The old idiom “hard as a rock…” has contributed to the formation of imprecise opinions about natural stone, which loses beauty without maintenance.
Fred Hueston, Chief Technical Director for surpHaces and Founder of Stone Forensics weighs in on whether natural stone is an environmentally friendly choice…
If you have a stubborn stain that is unresponsive to traditional stain removal methods, such as poulticing, just head down to your local beauty supply store…
Refrigerator, freezer, and AC system repairs may result in PVE (an oil used in refrigerant systems) stains. Here are a few suggestions for DIY stain removal.
If you have white residue on your stone, here are a few tips and tricks for identifying the cause and possibly removing it.
Question: I have a water ring where a plant was sitting on my hearthstone, which I believe is limestone. Is there any way to remove it? I appreciate your help. Great question. Simply put, the water ring you see is either a stain or an etch… or a combination thereof.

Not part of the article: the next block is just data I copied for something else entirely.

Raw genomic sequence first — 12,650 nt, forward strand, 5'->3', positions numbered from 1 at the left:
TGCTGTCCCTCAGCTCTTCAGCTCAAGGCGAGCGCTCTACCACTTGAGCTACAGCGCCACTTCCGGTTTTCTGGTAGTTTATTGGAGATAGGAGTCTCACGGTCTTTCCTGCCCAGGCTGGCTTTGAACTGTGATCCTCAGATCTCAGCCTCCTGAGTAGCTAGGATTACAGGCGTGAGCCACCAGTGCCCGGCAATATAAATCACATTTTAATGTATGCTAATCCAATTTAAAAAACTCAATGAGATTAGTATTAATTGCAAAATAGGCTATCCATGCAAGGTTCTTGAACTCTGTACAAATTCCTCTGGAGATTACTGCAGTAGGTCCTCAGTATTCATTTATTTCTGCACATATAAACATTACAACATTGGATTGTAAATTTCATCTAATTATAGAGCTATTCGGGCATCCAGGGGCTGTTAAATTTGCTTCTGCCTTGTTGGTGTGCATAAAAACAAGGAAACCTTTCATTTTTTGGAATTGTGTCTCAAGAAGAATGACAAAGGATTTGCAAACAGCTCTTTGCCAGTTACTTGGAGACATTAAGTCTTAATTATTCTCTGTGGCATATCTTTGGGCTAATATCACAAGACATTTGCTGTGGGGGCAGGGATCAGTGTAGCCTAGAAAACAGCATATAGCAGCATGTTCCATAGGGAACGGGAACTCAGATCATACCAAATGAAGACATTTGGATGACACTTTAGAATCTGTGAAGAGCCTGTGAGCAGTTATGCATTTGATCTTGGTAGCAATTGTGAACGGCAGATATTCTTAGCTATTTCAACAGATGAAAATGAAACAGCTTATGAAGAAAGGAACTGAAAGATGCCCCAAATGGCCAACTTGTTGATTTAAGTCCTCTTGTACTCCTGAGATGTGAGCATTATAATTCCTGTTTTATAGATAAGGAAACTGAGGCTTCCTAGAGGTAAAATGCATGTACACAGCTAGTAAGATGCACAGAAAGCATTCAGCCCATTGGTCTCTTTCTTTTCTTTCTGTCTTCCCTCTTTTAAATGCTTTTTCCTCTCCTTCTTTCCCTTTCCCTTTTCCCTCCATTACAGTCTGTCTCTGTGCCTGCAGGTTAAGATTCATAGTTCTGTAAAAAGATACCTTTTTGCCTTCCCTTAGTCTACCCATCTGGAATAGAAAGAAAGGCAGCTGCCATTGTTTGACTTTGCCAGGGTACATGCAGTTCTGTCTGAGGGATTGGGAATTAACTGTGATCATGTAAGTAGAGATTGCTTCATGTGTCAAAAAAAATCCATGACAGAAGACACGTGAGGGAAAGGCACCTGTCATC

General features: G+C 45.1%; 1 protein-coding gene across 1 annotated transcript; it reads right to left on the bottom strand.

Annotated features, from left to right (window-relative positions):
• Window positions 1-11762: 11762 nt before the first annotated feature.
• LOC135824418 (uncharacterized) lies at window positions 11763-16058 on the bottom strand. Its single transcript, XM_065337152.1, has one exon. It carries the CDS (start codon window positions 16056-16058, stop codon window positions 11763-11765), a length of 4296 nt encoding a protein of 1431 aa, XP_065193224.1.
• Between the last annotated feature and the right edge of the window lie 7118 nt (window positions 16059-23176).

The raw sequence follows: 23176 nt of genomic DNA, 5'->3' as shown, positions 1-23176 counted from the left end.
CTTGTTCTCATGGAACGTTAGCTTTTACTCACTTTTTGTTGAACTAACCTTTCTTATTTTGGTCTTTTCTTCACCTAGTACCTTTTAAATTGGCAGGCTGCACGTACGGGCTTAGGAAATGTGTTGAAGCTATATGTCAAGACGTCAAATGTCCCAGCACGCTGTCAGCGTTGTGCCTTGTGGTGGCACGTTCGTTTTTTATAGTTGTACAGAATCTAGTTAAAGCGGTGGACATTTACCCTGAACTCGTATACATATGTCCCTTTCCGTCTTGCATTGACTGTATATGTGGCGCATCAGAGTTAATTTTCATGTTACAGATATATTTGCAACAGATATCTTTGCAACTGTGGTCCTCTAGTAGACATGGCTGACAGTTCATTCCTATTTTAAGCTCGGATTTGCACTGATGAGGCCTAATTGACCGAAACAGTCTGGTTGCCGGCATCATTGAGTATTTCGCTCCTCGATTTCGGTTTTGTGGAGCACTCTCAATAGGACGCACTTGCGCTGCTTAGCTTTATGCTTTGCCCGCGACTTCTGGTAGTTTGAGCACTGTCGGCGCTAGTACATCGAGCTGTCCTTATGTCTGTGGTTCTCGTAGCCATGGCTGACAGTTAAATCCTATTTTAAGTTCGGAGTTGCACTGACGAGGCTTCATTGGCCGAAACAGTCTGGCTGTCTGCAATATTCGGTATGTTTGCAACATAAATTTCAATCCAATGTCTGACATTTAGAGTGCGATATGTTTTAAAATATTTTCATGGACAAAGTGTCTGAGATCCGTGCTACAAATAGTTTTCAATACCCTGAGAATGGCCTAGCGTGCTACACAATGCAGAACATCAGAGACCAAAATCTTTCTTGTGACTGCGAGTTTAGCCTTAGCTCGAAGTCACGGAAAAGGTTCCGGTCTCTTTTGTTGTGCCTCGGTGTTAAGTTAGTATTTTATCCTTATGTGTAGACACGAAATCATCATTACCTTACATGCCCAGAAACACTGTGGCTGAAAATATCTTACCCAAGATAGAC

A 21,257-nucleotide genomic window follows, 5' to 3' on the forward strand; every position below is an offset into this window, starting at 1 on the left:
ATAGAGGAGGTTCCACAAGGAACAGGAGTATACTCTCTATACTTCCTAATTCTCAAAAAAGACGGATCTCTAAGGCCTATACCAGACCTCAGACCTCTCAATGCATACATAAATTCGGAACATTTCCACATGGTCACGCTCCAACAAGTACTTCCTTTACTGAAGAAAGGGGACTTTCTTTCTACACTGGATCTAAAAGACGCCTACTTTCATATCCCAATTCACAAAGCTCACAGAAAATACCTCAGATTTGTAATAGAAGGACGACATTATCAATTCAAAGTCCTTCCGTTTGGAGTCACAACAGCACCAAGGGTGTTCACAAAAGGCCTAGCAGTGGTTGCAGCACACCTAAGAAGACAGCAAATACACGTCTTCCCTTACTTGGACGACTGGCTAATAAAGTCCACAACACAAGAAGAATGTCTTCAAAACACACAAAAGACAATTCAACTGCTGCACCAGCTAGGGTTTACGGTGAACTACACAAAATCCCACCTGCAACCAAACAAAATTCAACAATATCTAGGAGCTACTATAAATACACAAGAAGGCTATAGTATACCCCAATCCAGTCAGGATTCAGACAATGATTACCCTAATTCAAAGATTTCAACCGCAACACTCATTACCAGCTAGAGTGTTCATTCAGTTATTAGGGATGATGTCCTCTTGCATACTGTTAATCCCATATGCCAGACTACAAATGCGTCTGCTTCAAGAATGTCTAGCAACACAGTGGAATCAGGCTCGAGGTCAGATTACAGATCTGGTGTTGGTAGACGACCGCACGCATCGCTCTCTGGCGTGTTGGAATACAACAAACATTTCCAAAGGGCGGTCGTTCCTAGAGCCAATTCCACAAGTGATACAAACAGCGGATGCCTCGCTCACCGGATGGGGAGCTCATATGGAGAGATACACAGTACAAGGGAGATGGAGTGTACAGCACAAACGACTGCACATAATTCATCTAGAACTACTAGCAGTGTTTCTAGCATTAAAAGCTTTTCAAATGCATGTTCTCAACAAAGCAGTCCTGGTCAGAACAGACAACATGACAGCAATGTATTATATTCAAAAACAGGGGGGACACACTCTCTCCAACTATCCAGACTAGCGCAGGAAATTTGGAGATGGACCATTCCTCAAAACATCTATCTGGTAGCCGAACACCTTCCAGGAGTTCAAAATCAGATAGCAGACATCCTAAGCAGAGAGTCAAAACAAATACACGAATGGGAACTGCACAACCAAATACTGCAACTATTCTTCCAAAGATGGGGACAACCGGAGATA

If you’ve done any homework at all on how to properly care for your natural stone, one of the first things you probably learned was that certain types of stone (marble, limestone, onyx, among others) are susceptible to damage from acidic substances.
Flaking (also called spalling) in natural stone is generally an indicator of sub-florescence, a condition in which mineral salts are carried into the stone by moisture and accumulate beneath the stone’s surface. This article will inform you about this condition.
If you have mysterious odors that you can’t quite identify the source, it just might be coming from your grout lines. Professional cleaning followed by sealing will resolve this issue.
One of the most common questions we get from our customers about their natural stone is, “Now that I have it, how do I take care of it?” These 5 essential tips will arm you with what you need to know about caring for your stone countertops.